The soft murmurs slowly died out as the trainer started talking. We had attended enough sessions not to need an introduction, so I settled back in my chair to see how this one would play out.
The trainer was from the Charter for Compassion, here to train us to integrate compassion into our class environment. Each session discussed a different facet of compassion, and today’s topic was integrity. I wondered whether today I would simply hang on with half my attention elsewhere or actually be involved. I had experienced each of these situations previously, sometimes because the topics were too dry for me, or sometimes because I was simply too exhausted. But there also had been instances where I had laughed intensely at the stories some of my colleagues contributed, and had watched some adorable video clips. I was hoping today was one of those days.
We started out routinely discussing what the word “Integrity” means to us. While this was a commonly discussed word, and most of us could easily define and somewhat describe it, I remembered sessions where the words were unfamiliar. “Empathy” for one had been tough, with most of us confusing it with sympathy. But whether we understood it or not initially, at the end of the sessions, we knew everything about it. My favorite ending so far had been an endearing Sesame Street clip, which had all of us giggling as the characters explained empathy to each other.
Today’s video did not turn out to be a bundle of laughs; however, it managed to get its point, “What integrity entails”, across emphatically.
While I had been quite skeptical about the need and affectivity of these sessions initially, I could now see how these could help change some things for better. They managed to reintroduce concepts and words that had gotten lost in the chaos of our lives.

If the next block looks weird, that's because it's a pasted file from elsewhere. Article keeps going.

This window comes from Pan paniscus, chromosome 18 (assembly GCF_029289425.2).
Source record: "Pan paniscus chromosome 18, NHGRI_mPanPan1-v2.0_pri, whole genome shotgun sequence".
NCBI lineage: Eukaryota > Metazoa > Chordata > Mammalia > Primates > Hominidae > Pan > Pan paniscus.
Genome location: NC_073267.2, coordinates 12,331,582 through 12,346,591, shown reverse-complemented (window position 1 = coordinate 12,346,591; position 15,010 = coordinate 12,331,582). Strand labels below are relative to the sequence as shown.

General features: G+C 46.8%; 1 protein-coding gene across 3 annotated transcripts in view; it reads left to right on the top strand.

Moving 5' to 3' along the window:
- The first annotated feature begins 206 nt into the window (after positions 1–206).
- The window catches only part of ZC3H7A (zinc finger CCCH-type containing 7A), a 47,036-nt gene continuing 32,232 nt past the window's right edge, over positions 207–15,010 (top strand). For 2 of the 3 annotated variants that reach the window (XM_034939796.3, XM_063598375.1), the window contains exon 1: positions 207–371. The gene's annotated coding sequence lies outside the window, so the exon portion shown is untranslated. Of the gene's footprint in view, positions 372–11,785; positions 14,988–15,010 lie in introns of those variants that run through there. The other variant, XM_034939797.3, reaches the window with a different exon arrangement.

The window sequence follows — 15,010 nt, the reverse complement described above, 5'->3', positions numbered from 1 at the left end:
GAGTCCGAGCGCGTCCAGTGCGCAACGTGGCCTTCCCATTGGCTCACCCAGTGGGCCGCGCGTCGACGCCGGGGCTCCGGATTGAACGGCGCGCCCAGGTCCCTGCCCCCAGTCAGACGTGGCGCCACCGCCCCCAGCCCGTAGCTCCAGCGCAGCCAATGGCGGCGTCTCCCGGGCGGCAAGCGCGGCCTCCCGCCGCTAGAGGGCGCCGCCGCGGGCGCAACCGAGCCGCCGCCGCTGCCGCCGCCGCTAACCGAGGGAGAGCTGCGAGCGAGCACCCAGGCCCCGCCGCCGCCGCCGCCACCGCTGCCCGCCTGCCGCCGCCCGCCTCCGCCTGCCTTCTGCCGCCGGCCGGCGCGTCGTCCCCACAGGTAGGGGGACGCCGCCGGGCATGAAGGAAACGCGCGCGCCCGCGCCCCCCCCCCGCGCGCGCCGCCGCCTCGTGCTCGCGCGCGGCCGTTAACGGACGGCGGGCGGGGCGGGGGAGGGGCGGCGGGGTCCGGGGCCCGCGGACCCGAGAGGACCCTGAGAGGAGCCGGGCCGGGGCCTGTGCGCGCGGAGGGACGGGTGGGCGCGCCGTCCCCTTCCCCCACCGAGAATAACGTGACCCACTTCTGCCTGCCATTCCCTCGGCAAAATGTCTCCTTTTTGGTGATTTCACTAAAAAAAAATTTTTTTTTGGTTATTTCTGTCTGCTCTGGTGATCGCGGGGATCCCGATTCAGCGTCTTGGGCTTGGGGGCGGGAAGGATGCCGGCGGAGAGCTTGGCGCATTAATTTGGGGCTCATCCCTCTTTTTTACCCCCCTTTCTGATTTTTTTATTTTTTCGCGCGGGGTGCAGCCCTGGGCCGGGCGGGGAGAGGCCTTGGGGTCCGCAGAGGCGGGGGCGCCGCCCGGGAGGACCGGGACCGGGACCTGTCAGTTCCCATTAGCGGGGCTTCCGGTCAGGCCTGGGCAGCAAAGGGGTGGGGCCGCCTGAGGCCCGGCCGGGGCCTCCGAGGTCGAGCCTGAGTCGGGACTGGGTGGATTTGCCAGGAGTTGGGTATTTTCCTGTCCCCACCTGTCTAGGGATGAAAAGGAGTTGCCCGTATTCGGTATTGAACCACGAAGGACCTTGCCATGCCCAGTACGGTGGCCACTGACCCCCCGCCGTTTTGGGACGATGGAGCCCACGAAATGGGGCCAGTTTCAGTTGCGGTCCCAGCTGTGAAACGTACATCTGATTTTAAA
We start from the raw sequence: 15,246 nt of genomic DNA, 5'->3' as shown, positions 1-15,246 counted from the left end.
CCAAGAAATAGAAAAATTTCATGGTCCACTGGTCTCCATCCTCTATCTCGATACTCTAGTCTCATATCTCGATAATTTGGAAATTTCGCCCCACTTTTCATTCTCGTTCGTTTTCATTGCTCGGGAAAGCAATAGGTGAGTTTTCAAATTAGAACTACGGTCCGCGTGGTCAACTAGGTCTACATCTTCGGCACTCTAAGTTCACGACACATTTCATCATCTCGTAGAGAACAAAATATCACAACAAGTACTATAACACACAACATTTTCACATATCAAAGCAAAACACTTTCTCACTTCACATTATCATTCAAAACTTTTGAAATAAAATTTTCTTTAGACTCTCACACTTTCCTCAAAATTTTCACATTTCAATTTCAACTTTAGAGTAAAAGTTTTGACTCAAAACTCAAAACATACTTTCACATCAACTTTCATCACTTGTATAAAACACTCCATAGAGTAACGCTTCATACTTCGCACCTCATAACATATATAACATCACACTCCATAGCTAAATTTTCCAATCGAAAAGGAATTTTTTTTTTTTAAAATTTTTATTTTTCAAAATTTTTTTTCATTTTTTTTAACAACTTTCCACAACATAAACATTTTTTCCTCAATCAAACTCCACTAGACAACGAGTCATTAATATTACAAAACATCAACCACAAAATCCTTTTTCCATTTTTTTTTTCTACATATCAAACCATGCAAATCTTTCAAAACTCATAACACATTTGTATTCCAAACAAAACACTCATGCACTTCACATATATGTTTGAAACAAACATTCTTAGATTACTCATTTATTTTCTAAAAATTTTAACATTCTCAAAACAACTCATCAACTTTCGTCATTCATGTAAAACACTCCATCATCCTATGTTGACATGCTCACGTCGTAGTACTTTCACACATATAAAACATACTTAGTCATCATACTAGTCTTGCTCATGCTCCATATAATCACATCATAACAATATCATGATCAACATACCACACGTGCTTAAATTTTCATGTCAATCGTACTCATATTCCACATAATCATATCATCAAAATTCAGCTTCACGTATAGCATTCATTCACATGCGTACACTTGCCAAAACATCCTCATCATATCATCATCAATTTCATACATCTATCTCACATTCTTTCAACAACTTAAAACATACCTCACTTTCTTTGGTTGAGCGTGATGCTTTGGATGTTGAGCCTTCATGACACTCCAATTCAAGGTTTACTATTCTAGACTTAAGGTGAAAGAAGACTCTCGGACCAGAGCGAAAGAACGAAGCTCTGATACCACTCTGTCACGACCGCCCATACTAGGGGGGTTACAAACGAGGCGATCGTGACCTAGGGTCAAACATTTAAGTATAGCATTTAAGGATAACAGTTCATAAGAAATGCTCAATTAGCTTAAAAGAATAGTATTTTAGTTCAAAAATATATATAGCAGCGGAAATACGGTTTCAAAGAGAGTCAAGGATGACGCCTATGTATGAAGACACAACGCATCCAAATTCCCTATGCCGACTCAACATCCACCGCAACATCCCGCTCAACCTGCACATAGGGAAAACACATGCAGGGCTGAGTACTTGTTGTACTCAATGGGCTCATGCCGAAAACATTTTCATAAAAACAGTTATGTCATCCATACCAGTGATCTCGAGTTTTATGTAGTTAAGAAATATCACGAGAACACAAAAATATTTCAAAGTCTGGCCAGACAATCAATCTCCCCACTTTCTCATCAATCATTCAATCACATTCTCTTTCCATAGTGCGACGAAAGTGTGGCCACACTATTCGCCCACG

We were asked to discuss in groups a situation when we had not acted with integrity. This turned into a stunningly insightful discussion. There were stories that were simply audacious, and tidbits about usual situations like taking money from your husband’s wallet without even telling him. We laughed ourselves silly at stories from our youth, and reflected gravely on instances where what had been done was wrong yet necessary. It was interesting to see what each person’s loophole was. When for them it was okay to do something not strictly correct.
One jarring instance in this session for me turned out to be when the trainer asked us how many of us actually told our students to simply understand the concept and that we could worry about the grades later. What came to my mind was not my students, rather my daughter who had told me last evening to stop bugging her about paying attention in class. She told me that she would get me the A I wanted in the end somehow. My reply had been, “Fine, Get that A then, however you want to.”
It was a reality check about how much everything had become about the destination, and the journey was simply added baggage. This was not the first time I had been forced to reevaluate my everyday actions. These sessions had brought to the forefront common words that we had somehow forgotten the importance of.
The discussion went on about how each of us, knew these words, perhaps practiced them, but simply did not identify with them. How we could learn to practice them, and this way be able to pass this on to our students. How could we use activities in classrooms to help children relate to each other and realize the importance of these words in their lives.
With these sessions, I had been forced to realize that these things had simply become buzzwords. They sounded nice in conversations and writings but had no place in our day to day lives anymore. We needed to relearn them. To reapply them. And yes, to teach them. We needed to consciously practice them, and groom our children to practice them. These words, had the power to change our lives, and all that was needed was merely a conscious application of them in our lives.